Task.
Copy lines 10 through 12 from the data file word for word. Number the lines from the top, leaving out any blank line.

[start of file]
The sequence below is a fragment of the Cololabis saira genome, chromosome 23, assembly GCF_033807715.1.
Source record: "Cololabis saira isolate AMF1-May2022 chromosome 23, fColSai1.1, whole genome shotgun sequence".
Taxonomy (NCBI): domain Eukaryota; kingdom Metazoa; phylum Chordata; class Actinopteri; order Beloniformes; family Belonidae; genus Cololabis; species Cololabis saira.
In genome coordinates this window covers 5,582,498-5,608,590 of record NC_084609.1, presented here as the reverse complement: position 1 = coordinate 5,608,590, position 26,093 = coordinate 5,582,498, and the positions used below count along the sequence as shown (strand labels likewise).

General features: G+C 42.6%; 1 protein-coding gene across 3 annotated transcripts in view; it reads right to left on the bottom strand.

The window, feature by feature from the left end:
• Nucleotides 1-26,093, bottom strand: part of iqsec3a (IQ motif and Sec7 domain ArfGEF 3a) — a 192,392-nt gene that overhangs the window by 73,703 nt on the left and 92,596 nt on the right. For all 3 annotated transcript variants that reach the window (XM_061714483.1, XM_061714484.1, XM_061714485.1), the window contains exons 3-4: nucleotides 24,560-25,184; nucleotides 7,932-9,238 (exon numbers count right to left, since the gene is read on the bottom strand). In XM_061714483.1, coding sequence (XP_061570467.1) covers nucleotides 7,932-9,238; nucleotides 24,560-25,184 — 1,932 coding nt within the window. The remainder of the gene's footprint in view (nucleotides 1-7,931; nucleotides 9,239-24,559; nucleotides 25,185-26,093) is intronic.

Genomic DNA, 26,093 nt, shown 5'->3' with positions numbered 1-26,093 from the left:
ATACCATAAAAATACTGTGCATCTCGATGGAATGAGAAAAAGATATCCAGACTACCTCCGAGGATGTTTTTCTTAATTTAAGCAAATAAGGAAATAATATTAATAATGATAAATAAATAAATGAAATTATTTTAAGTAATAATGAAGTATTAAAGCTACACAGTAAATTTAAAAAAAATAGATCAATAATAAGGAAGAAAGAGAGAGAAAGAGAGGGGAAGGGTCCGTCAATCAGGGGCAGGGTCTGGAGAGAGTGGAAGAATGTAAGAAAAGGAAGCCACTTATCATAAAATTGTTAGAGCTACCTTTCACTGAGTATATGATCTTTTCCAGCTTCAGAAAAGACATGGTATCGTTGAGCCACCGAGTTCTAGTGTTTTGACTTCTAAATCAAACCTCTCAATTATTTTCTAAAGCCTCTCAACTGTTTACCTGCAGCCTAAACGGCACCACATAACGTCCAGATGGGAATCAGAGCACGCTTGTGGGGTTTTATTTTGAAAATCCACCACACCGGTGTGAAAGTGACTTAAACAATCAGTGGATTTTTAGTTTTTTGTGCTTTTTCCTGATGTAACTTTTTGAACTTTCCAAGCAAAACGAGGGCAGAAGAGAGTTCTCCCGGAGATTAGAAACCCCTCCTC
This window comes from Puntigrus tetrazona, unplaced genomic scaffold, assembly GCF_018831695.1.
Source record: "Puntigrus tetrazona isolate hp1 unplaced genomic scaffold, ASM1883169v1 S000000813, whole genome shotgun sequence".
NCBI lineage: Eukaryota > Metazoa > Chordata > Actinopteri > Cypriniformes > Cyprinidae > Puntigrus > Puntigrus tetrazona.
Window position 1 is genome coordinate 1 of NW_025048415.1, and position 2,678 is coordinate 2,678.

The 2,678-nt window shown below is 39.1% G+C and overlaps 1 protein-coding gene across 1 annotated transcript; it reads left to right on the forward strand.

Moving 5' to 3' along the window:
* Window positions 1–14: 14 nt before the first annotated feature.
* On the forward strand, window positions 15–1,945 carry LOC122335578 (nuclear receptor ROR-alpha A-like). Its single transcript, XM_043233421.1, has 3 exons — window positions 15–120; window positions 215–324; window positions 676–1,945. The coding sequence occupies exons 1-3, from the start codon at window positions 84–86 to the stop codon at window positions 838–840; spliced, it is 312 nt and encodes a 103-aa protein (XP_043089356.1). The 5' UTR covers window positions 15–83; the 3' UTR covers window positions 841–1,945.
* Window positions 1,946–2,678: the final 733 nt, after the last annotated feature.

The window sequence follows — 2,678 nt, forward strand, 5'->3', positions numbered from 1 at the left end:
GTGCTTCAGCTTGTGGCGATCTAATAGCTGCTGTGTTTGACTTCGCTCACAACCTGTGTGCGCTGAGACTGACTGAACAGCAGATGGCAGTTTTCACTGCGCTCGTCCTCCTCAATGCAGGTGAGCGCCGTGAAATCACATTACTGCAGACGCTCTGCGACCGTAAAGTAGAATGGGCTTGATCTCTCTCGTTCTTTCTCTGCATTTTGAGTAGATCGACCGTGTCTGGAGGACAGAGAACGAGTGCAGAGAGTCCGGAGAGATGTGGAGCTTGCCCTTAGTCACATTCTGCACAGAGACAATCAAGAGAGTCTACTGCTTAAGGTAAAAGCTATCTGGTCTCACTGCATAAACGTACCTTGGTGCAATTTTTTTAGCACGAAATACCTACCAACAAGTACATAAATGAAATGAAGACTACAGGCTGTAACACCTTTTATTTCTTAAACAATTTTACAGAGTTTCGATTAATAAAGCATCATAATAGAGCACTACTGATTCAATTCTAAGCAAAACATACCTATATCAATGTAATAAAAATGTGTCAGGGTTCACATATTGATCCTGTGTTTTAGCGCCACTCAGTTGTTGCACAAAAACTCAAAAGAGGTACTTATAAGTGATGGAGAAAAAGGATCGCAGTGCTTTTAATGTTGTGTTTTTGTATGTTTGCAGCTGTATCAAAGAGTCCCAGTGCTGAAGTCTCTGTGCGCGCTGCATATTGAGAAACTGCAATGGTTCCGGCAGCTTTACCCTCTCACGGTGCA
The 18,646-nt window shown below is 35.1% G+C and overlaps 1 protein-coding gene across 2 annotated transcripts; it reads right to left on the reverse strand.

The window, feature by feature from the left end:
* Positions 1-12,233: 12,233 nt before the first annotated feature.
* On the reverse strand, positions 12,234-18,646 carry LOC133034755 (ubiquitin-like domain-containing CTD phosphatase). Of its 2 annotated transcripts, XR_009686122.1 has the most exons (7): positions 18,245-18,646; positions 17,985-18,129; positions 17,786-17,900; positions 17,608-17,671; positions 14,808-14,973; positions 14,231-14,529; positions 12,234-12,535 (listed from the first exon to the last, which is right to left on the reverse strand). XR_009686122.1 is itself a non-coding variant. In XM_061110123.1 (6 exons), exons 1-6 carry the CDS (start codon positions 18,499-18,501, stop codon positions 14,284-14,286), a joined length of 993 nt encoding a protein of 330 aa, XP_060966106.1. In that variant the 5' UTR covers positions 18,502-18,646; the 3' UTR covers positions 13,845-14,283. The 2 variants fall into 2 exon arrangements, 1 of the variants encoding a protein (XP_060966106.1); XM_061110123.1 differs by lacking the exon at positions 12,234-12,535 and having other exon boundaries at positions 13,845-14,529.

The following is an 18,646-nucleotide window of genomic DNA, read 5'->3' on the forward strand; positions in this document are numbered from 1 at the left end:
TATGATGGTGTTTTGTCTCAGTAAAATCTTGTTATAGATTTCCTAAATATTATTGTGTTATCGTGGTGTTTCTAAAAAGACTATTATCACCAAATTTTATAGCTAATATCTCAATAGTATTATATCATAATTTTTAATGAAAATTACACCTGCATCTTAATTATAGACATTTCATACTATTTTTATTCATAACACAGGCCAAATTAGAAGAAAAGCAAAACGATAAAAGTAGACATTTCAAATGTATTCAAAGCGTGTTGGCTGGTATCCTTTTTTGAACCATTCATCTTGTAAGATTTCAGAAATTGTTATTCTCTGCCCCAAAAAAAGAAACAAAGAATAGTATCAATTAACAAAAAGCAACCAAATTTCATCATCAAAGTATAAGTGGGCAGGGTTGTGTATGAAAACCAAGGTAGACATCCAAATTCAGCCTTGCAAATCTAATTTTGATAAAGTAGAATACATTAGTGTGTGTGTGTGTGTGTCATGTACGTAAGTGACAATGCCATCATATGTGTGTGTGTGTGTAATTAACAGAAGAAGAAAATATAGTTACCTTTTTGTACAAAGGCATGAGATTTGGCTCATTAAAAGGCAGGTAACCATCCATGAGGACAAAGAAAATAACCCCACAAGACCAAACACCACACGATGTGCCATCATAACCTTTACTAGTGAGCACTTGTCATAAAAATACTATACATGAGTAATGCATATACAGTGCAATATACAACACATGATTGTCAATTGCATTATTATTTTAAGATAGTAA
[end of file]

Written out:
This window comes from Puntigrus tetrazona, unplaced genomic scaffold, assembly GCF_018831695.1.
Source record: "Puntigrus tetrazona isolate hp1 unplaced genomic scaffold, ASM1883169v1 S000000813, whole genome shotgun sequence".
NCBI lineage: Eukaryota > Metazoa > Chordata > Actinopteri > Cypriniformes > Cyprinidae > Puntigrus > Puntigrus tetrazona.